I’ve always written by the seat of my pants and been very proud of my status as a Pantser. This apporach, however, has often left me floundering with novels stalled and half-finished around the 25 000 word mark. I swore I’d never be a plotter, never stifle my creativity with a plan…but then things changed…
I owe a resounding thank you to Janice Hardy for posting some truly fantastic articles about plotting, how to get through the muddy middle and create an outline that doesn’t undermine creativity. Although my transformation from Pantser to Plotter is still a WIP, here’s my story so far:
1) Past Process: In the past, my writing process has been a – get an idea, b – decide on a character and POV, c – start writing and hope the plot works itself out as I go along.
There are many problems with this approach. My biggest issue was that without knowing the trajectory of my story, I often started in the wrong place. This method resulted in many rewrites and sometimes scrapping entire chapters. Yes, it was creative and at times enjoyable, but it was mostly frustrating and time consuming.
2) Jotting down an Outline: I’d work through scenes in my head before writing. The scenes inevitably went smoother and faster. Then, I’d jot down the main plot points of the following scene before ending my writing for the day.
This method was incredibly helpful as I maintained the thread of what was happening and was able to substantially increase my daily word count. The problem with this though is when the plot points for the next scene just aren’t there, when I write myself into a corner and have no idea what happens next because I only saw one scene ahead.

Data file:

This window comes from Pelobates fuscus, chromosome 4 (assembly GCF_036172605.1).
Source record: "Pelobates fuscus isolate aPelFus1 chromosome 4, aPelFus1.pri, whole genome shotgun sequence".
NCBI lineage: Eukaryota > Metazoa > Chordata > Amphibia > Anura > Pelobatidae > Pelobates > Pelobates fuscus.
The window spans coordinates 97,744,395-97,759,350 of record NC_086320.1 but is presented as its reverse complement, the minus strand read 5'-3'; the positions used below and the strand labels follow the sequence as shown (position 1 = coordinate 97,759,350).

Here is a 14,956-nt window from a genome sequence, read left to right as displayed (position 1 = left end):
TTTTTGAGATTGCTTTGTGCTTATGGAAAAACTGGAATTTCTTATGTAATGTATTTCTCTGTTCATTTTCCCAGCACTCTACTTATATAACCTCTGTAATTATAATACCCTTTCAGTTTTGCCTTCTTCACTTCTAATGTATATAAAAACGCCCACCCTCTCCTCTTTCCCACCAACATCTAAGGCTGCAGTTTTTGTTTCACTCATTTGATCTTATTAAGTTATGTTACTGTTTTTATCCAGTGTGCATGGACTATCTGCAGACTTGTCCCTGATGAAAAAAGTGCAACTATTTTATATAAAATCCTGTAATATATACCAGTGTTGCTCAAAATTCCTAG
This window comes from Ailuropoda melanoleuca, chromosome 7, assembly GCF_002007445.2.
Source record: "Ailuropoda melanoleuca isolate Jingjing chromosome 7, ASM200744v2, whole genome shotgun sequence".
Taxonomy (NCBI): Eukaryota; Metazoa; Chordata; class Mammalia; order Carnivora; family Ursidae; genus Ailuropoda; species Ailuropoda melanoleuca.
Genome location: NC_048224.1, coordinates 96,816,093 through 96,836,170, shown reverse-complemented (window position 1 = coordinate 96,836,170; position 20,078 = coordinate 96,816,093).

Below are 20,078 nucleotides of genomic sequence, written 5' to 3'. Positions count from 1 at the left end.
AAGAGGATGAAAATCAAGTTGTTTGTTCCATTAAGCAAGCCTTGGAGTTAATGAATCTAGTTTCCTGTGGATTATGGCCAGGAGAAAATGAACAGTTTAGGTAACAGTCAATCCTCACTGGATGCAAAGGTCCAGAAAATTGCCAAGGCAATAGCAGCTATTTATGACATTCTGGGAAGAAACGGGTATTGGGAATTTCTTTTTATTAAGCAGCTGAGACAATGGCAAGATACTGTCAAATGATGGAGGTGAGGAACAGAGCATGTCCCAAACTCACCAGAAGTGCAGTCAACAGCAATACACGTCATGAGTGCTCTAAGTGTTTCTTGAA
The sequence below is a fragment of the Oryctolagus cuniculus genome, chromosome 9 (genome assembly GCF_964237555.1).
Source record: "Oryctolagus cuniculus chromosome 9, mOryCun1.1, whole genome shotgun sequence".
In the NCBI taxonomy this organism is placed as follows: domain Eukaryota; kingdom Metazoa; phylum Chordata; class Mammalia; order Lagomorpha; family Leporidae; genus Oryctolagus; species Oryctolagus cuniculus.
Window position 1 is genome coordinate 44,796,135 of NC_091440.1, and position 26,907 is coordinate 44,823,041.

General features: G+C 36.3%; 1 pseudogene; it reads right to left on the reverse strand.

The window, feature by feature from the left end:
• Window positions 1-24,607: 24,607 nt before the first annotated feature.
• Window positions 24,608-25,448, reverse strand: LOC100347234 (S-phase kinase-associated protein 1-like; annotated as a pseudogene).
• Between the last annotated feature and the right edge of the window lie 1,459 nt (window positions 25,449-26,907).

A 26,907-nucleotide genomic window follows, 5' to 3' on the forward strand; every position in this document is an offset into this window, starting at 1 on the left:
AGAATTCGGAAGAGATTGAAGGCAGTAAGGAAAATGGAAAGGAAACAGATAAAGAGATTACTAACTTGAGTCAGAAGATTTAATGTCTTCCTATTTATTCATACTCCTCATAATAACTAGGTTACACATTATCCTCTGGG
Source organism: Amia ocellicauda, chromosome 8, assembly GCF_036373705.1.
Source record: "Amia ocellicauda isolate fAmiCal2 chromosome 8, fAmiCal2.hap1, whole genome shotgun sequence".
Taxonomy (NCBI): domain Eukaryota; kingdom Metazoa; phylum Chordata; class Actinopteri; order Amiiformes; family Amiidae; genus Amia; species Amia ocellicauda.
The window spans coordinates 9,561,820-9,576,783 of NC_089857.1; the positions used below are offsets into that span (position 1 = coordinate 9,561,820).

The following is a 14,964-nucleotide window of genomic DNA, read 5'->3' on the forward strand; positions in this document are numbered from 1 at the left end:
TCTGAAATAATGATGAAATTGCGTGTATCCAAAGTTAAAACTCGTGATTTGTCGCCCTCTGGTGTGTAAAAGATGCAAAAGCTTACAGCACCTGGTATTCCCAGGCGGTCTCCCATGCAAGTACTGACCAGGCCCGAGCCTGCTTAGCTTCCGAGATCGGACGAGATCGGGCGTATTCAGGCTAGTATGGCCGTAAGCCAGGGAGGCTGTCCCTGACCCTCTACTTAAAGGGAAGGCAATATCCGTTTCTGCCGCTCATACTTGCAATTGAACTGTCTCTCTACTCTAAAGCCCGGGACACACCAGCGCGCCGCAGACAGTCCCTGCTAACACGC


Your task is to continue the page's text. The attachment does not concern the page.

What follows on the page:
3) General Story Trajectory: For Daughter of the Nether, a current ABNA semi-finalist, I had the story trajectory down on paper. I knew what the inciting incident was, knew what it would take to achieve the goal and roughly how it would end. The rest I filled in as I wrote.
This worked fantastically! I wrote the novel in a month. Scenes flowed, storylines were interwoven and characters even developed. I had a winning method or so I thought. My method still could’ve been better. If I had actually done a proper outline perhaps i wouldn’t need to have rewritten the entire book changing the opening chapter completely to tie in with later character development.
4) Plotting and Outlining: This is where I am right now. I’m trying the Excel spreadsheet version. I list my chapters, break them down into scenes and describe the action and purpose of each. I’m learning a lot about my story and about my characters. I’m actually enjoying the process. It’s facilitating my creativity, not stifling it.
Using an outline is also taking me much longer to write the book. I’ve written all of chapter one in the same time it took me to write twenty chapters of Daughter of the Nether. That said, I think this might just be a much stronger book, a richer world with better developed characters. I think.
The point is that even a happy Pantser can use plotting techniques to enrich the writing experience. Despite my scenes being outlined, I still find myself deviating when it comes to the actual writing and that’s ok. I go where the characters take me and adjust my outline accordingly instead of trying to force my characters into the outline I created. My characters choose their own path and that makes the writing process exciting. No, plotting doesn’t mean writing becomes boring. Writing becomes more exciting because I have a better idea of where I’m going.
So, are you a Pantser or a Plotter or something in between?